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Our Q&A series turns now to one of our newest partner companies, Spongecell, and its CEO and Co-founder Ben Kartzman.

Spongecell is a digital advertising technology company that enhances standard banner ads with rich interactive features including video, social media, interactive maps, carousels, downloadable/SMS coupons, and more. Spongecell allows companies to collect data and analytics that provide a detailed portrait of audiences that cannot be produced in other advertising platforms.

In this Q&A, Ben discusses the key components to determine when/if to pivot your business, the importance of transparency in creating a great company culture, and his vision for the future of the ad tech industry.

 

Why did you choose to become an entrepreneur?

In a way, it’s about controlling your own destiny. You’re able to work closely with people who you trust—both to take initiative and to make decisions that impact your life as well as the lives of everyone else you’re working with.

When I was in high school, I actually started a couple of small businesses on my own. Then in college, I had my own web consulting company. So while I always gravitated towards entrepreneurship, I graduated college right in middle of the dot-com craziness and felt like I needed to get experience and learn from other people who were already out in the real world before starting my own venture. So I worked for companies of all different sizes, from start-ups to high-growth companies to public multi-nationals, to get a varied set of skill sets—the combination of which made it really easy for me to transition into helping start Spongecell.

I also quickly realized that Carnegie Mellon prepared me well to be an entrepreneur. A lot of my coursework had been project-based—sort of semester-long startups. So I found that I’d gotten a lot of experience related to the business world before I’d ever really even been in it. I had the tools, skills, and confidence; I just needed an idea and the right partners!

 

To what would you attribute your success?

So much of it is about being an eternal optimist. Look at the story of Spongecell. Five of us started the company in 2006, raising a couple million dollars to go after our first idea—a calendaring widget—back when widgets were all the rage. We were so incredibly optimistic about the idea, but it just didn’t work out. We ran out of money, had to let all our employees go. We were back to square one.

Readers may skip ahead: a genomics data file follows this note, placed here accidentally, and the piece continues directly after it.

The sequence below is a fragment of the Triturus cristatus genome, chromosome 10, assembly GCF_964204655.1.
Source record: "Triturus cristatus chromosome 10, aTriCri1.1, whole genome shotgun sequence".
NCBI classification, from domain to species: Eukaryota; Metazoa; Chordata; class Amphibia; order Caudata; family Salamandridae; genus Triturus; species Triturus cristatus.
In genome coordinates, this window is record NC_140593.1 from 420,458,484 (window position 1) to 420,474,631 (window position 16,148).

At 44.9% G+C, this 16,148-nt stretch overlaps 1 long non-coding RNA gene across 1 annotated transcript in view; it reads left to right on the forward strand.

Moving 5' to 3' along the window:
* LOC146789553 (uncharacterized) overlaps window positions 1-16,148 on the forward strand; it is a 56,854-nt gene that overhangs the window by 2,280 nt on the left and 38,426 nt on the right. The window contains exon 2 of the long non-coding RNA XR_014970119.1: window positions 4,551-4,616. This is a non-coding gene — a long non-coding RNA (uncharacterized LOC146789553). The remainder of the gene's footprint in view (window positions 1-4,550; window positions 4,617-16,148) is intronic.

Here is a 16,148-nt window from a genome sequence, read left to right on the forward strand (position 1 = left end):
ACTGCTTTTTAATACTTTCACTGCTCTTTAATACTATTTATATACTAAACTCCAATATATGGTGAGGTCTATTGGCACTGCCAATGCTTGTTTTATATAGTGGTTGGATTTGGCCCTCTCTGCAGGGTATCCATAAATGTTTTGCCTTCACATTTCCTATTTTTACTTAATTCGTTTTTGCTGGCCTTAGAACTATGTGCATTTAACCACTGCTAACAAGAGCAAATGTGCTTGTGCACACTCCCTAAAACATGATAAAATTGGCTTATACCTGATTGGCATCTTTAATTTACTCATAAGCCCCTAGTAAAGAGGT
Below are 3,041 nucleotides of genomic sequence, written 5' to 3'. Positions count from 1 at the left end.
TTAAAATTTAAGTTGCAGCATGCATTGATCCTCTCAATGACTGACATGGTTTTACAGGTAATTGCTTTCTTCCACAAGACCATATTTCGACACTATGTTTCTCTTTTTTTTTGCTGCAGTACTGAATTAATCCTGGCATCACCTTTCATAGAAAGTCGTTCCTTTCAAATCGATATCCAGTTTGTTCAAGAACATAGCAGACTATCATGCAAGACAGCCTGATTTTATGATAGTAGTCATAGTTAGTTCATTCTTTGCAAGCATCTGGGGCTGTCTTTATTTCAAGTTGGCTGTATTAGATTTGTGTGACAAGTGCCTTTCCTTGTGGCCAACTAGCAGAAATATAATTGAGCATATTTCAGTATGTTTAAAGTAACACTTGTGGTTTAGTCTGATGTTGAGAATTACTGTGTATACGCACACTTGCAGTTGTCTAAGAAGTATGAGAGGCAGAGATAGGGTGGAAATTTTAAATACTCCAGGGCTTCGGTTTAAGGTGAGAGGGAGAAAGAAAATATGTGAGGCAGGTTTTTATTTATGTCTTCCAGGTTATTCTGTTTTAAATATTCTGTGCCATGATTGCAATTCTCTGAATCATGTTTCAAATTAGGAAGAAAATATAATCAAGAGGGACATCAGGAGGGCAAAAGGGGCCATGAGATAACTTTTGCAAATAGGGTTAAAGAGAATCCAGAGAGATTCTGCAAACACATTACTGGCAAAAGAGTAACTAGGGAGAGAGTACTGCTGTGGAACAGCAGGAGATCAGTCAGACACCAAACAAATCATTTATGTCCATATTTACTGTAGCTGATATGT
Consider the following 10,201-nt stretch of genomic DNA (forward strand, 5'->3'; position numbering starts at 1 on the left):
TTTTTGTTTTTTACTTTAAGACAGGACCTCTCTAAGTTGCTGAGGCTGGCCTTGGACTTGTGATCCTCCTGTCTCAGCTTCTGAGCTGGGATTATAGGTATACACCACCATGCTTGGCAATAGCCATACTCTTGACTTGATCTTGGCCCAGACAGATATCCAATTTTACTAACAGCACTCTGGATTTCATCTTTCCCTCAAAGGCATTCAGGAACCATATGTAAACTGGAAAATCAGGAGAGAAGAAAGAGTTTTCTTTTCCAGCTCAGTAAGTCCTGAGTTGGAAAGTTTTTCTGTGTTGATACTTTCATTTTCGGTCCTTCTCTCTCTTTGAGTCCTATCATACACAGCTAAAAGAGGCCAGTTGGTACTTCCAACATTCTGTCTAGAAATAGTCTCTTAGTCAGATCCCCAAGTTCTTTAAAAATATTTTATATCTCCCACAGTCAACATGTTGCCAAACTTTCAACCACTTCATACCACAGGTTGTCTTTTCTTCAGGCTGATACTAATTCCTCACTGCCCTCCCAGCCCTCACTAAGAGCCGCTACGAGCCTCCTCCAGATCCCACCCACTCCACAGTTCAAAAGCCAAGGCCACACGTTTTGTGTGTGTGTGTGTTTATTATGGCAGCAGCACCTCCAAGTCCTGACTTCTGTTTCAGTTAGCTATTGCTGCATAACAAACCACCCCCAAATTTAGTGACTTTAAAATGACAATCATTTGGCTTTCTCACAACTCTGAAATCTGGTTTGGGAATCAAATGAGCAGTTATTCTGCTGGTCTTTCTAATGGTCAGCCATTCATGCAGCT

We started working on a new idea—interactive ads—but unfortunately, we didn’t have any capital to support this new endeavor. This was back in October 2008, and if you recall, it was nearly impossible to raise money to hire or to do anything else. We hadn’t even paid ourselves a salary for nine months at that point.

But being the overly optimistic entrepreneurs that we were, we thought this new idea had legs, and it helped that we had some early validation in the form of a few successful test campaigns. Thankfully, since then the idea has really taken off, and we’ve been able to build a great business that we get to enjoy every day.

 

What’s the most important lesson you’ve learned as an entrepreneur?

I learn a new one every day. A business is constantly changing, so you’re always learning. In the early stages, when you’re trying to raise your first dollar and trying to earn your first dollar of revenue, you learn different things than when you’re a company with 60 people that’s growing rapidly and facing different kinds of challenges.

So I’d say the most important lesson I’ve learned is being able to adapt to a constantly changing environment. I mean constantly, even from one day to the next. Being able to adapt and morph your business, whether you’re introducing new ideas or adding new products or bringing in new people or entering new markets, is key to getting where you’re trying to go.

Communication, too, is critical. At Spongecell, we have employees spread across the country, even into Europe, and we have to make sure that everybody’s on the same page, that we’re all selling the same products, that we’re all following the same core principles. That only happens with good communication and making sure that people really understand what’s going on so they can embrace it. When everybody’s operating on the same core principles, you’re going to have a more efficient business and a better culture.

 

What’s your biggest business challenge right now?

I think it’s being smart about how we scale. A lot of people talk about scaling for its own sake. But we’re more interested in being smart about it. We try to take a long-term approach to our growth. Scale to me is about more than just driving as much revenue as we possibly can. Scale is making sure that our existing clients are happy and that our new clients are having great first-time experiences. It’s making sure that our software is in tiptop shape and that people who work with us have great experiences on all fronts.

Being smart about those kinds of things and taking a long-term view on growth will ultimately help us scale successfully. It’s easy to just chase the dollar and sell deals that may or may not be the right fit, but we want to make sure that we’re taking the right deals, knowing that we can deliver on them and that they’re going to be great for our clients.

 

What advice would you give other entrepreneurs in the ad tech or digital advertising space?